Their old home had undergone many changes: a parquet floor replaced the old painted boards; the doors connecting an enfilade suite of rooms were moved from close to the windows to the center of the walls; a new door opened to the balcony now; two windows (overlooking the church) were walled up; and finally, three more rooms were added.
The idea to set up a museum dedicated to the Pope was first conceived by Rev. Prelate Edward Zacher, Ph.D., long serving the Holy Father as his religion teacher and a parish priest in Wadowice, and His Eminence Franciszek Cardinal Macharski. Before the museum could be established, it was necessary to find substitute flats for the lodgers.
Father Zacher proved very helpful in handling the formalities while the Metropolitan Curia of Cracow and the Wadowice Town Council both offered their support. By 1980, most lodgers had moved out making it possible to undertake major renovation of the building in 1981-1982. The house was very dilapidated and required reinforcing the floors, replacing the wooden balcony with a concrete one, replacing the windows and laying a new parquet floor.
On May 18, 1984 – John Paul II’s 64th birthday – the exhibition in the Holy Father John Paul II Family Home was ready.

As only very few original fixtures and furniture of the Wojtyłas’ flat survived, the exhibition had the character of a rather permanent biographical display. Its objective was to portray and preserve for posterity the life and works of Karol Wojtyła in Poland before he became the Bishop of Rome. The exhibition consisted of John Paul II’s personal belongings and chronologically arranged papers, handwritten documents, books and photographs. The most valuable exhibits included: a picture – the First Holy Communion keepsake; a scapular presented to young Karol Wojtyła by the Carmelite Fathers of Wadowice on “Górka”; a picture taken at his first Holy Mass Service with his autograph; two rosaries of the Holy Father (one given to him by Sister Lucia of Fatima); his cardinal’s garment; the papal garment which he put on immediately after being elected the Pope. The exhibition was designed by Marek Rostworowski.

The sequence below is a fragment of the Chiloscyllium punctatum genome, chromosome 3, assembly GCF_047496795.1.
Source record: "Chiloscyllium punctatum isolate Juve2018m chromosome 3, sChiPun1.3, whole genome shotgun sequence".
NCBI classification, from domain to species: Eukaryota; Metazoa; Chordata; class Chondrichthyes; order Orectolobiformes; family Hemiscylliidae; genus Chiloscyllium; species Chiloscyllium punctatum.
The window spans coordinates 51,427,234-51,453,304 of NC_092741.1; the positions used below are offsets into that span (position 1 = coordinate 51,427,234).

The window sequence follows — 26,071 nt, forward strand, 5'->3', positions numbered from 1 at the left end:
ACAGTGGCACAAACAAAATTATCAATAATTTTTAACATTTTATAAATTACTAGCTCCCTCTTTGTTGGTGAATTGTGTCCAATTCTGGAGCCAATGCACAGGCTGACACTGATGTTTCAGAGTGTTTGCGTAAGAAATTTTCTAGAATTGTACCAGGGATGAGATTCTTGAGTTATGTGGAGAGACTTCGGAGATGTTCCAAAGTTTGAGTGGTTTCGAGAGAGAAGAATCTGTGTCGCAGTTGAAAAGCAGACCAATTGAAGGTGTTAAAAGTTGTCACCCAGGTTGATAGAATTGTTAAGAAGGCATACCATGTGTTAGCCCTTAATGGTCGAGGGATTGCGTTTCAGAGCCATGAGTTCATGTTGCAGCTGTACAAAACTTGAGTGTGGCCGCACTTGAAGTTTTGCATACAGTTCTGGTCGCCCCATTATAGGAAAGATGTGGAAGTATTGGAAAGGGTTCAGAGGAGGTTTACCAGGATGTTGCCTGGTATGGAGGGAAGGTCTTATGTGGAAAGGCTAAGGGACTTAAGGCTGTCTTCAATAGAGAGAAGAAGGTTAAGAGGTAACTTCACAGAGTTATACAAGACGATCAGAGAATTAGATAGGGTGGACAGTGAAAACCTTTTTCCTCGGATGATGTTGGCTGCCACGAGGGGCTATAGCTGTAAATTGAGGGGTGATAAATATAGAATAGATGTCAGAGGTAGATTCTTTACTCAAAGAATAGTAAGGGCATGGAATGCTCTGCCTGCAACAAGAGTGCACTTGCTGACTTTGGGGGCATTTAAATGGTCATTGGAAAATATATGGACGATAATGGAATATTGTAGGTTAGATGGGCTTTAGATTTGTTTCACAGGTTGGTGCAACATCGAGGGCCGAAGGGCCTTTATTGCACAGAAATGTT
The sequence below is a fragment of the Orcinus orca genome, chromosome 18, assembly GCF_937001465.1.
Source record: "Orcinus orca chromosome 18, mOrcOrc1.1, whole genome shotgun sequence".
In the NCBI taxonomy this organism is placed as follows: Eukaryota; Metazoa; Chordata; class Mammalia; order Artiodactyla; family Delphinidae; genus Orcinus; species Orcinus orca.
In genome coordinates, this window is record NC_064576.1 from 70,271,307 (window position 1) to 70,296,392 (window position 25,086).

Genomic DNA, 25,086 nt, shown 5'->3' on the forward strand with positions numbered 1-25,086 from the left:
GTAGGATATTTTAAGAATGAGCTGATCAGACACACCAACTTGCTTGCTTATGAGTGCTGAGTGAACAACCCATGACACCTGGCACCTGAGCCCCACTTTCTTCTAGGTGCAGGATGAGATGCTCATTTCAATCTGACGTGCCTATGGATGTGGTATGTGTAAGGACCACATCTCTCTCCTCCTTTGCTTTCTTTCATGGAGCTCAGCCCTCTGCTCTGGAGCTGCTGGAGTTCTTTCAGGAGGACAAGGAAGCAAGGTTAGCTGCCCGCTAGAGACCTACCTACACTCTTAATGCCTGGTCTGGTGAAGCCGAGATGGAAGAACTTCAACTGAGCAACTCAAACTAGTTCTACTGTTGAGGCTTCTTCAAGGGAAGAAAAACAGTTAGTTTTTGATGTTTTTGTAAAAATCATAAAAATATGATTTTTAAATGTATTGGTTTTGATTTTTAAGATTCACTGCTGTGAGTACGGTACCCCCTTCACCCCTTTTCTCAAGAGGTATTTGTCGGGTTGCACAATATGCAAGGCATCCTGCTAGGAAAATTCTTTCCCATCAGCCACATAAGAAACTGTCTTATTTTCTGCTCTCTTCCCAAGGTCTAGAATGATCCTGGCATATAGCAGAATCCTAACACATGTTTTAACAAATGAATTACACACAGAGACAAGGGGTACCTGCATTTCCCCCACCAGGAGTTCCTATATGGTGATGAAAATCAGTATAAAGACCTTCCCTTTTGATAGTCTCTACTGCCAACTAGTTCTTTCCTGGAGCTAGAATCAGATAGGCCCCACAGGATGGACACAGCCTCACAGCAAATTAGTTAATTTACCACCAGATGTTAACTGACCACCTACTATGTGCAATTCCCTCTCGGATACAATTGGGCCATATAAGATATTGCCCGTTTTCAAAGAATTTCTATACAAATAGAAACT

In 1998, two more rooms were added to the permanent exhibition to showcase a composition of photographs arranged so as to symbolically depict Pope John Paul II and his homeland. The photographs were taken during the Holy Father’s three visits to Wadowice and at the 20th anniversary of his appointment to the Holy See.

The museum, run by the Sisters of the Holy Family of Nazareth, became very popular with pilgrims and tourists from all over the world.

Museum reconstruction

After the famous papal speech in Wadowice, in June 1999, Chaim Bałamuth’s heir decided to put the townhouse up for sale. In March 2006, the Ryszard Krauze Foundation bought it and donated it to the Archdiocese of Krakow. Together with Cardinal Stanislaw Dziwisz, it was decided to create a modern museum to perpetuate and popularize the heritage of the Polish Pope. For the next two years, intensive work was carried out on the concept for the reconstruction of the museum.
On October 16, 2009, a letter of intent was signed in Cracow, establishing a cultural institution called the Family Home Museum of the Holy Father John Paul II in Wadowice. The letter was signed by representatives of the Organizers: the Ministry of Culture and National Heritage, the Malopolska Province, the Archdiocese of Cracow and the Municipality and Town of Wadowice.

A year later, on October 5, 2010, a Deed of Foundation was signed in Wadowice, initiating the preparation of a new Museum exhibition, which will serve to commemorate, preserve and disseminate the heritage and life of John Paul II – a moral authority for the modern world. The unit, in its assumptions, will inspire cultural, civic, trade union, local government, social and European initiatives with a universal dimension, and actively participate in the construction of a national identity based on Christian values.

Book the tour here ➡